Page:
Dear Editor,

Teenage vaping has become so prevalent that the U.S. Surgeon General has labeled it an epidemic. Among teens who vape, 85% use flavored e-cigarettes1, many of which contain numerous toxic constituents as well as nicotine2. The FDA bans fruit-flavored nicotine cartridges but places no flavor restrictions on liquid nicotine for refillable devices3. Bottles of flavored nicotine have coloring, names, and designs that liken them to children’s candy4. From 2013–2017, US hospitals treated 4745 children aged <5 years for liquid nicotine related poisoning5.

Federal regulations require liquid nicotine bottles to have flow restrictors that limit liquid release if children squeeze a bottle, but regulations do not address liquid release if children suck on one6. ASTM International has published testing procedures that replicate children sucking from bottles with flow restrictors7. A 2020 study found sucking released 7.5-fold more liquid from bottles with flow restrictors than squeezing8. We sought to determine the amount of liquid that could be released if children try to suck on a liquid nicotine bottle.

Two flow restrictor designs (conical, cylindrical) are predominantly used. Three samples of two brands of 30 mL bottles, representing each design, were purchased. To simulate a child sucking, full, half-filled (15 mL), and quarter-filled (7.5 mL) bottles were placed downward inside a vacuum chamber. A pump applied negative pressure (21.0 ± 0.4 kPa) for 30 seconds, representing the force of a child sucking according to ASTM testing procedures6. Each bottle’s mass was recorded before and after testing, and the liquid’s density was used to convert the amount released to mL. The average nicotine released was compared to lethal nicotine doses (6.5–13.0 mg/ kg) for an average 2-year-old (12.7 kg) male8.

On average, cylindrical flow restrictor bottles released 0.6 mL (range: 0.4–0.8), 4.4 mL (range: 4.2–4.6), and 6.1 mL (range: 5.9–6.2) of liquid nicotine when full, half-filled, and quarter-filled, respectively. Conical flow restrictor bottles released 1.1 mL (range: 0.5–1.8), 5.1 mL (range: 4.7–5.3), and 6.3 mL (range: 6.0–6.6) of liquid nicotine when full, half-filled, and quarter-filled, respectively. The average nicotine released by filled cylindrical (30 mg/mL) and conical (35 mg/mL) bottles (16.6 mg, 37.2 mg) was not lethal for an average 2-year-old male. As expected by Boyle’s Law, amounts released by half-filled (133 mg, 177 mg) and quarter-filled (182 mg, 221 mg) bottles were greater and within or above lethal range (Figure 1). While only mechanical testing was conducted, human testing could be performed in subsequent studies and enhanced surveillance of nicotine exposures should continue9.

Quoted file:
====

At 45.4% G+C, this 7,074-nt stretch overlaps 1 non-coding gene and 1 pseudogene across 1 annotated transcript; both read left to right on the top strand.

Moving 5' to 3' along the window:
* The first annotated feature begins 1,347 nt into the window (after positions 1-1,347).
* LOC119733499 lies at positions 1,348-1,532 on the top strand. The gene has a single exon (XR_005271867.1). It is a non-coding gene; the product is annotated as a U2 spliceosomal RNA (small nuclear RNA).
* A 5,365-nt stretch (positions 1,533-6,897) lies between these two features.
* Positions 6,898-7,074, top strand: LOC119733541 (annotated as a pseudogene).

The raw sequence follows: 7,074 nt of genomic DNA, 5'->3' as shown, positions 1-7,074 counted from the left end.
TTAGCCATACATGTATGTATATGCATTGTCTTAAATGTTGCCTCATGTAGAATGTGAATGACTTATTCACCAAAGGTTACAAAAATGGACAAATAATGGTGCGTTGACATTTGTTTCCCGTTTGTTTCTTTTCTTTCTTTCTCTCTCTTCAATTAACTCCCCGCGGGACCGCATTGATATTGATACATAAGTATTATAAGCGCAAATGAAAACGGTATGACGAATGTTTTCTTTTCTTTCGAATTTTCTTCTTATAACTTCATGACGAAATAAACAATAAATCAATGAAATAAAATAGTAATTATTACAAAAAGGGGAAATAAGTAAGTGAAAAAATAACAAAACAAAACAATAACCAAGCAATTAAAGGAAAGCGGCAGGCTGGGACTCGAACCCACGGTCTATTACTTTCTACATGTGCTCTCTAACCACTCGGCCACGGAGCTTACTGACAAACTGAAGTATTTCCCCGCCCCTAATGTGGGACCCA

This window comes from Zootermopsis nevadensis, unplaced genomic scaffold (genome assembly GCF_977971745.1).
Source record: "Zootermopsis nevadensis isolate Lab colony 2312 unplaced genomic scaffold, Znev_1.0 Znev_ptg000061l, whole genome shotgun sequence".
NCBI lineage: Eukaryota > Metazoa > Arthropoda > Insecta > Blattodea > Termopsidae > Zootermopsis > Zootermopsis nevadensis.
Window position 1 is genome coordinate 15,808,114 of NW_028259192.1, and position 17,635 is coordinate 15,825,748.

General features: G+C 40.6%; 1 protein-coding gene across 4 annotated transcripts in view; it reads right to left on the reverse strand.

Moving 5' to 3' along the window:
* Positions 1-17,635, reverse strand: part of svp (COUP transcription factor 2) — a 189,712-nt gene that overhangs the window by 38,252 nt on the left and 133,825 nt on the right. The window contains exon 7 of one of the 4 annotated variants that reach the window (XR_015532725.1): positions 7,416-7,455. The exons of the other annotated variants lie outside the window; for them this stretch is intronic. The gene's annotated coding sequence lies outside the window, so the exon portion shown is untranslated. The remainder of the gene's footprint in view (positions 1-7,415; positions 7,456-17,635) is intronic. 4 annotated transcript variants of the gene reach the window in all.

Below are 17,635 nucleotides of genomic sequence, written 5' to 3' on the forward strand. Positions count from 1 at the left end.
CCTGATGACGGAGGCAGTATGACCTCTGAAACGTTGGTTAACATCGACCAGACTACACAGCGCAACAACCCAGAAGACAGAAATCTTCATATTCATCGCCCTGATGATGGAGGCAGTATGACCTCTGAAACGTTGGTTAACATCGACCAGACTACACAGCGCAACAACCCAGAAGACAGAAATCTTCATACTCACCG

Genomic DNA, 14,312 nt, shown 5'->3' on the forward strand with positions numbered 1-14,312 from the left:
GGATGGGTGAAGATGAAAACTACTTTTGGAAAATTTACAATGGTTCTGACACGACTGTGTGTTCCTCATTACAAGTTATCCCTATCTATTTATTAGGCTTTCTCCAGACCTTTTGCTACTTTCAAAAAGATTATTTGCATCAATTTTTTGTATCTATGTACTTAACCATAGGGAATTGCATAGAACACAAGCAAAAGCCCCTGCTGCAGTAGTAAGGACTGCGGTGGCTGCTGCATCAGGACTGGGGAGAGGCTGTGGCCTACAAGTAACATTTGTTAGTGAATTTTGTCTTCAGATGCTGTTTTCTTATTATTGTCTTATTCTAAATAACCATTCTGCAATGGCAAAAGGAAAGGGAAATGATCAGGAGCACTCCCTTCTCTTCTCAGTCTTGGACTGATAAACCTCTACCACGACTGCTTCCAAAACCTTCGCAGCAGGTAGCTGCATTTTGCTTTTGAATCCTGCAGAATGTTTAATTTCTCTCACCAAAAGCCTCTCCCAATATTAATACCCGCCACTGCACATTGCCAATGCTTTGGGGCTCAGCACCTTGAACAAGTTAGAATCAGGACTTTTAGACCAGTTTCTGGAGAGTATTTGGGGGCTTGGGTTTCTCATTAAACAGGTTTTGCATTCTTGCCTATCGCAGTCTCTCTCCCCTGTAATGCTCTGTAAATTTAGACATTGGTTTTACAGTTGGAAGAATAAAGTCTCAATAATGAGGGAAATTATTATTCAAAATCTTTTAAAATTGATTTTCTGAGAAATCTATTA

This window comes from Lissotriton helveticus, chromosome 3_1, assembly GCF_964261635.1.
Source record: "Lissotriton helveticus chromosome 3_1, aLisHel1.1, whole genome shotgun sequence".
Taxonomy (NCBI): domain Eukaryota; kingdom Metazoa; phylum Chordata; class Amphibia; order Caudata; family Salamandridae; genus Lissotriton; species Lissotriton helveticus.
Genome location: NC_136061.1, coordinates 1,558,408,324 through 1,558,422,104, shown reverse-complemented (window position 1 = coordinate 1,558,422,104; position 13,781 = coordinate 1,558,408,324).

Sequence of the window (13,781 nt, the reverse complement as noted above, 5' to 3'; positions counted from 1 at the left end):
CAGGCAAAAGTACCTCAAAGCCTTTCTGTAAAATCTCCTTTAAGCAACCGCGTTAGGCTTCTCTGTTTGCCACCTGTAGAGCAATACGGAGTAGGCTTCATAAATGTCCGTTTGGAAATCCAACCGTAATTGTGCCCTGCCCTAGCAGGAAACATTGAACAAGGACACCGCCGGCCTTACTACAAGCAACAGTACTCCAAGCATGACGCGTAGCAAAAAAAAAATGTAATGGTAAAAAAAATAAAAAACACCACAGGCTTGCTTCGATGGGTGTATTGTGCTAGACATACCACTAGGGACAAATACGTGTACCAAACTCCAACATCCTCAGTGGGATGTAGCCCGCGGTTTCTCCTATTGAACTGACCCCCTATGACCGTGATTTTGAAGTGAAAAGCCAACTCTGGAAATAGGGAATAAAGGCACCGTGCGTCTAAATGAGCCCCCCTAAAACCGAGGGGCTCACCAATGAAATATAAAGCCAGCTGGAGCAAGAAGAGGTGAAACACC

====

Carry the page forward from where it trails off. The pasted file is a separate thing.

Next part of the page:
Figure 1

Potential toxicity of liquid nicotine released under negative pressure testing

To prevent nicotine poisonings, safety standards must consider children sucking on bottles, and that bottles may be partially filled. We tested bottles comparable to the lowest popular cartridge concentration (30 mg/mL); higher concentrations (≥50 mg/mL) are more popular, and ingestion would be lethal in smaller volumes. FDA guidance recommends bottles of certain liquid medications, like acetaminophen, have ‘closed’ flow restrictors (e.g. valves or silicone plugs that syringes must puncture)10. Such guidance should apply to liquid nicotine, which is far more toxic at significantly lower doses.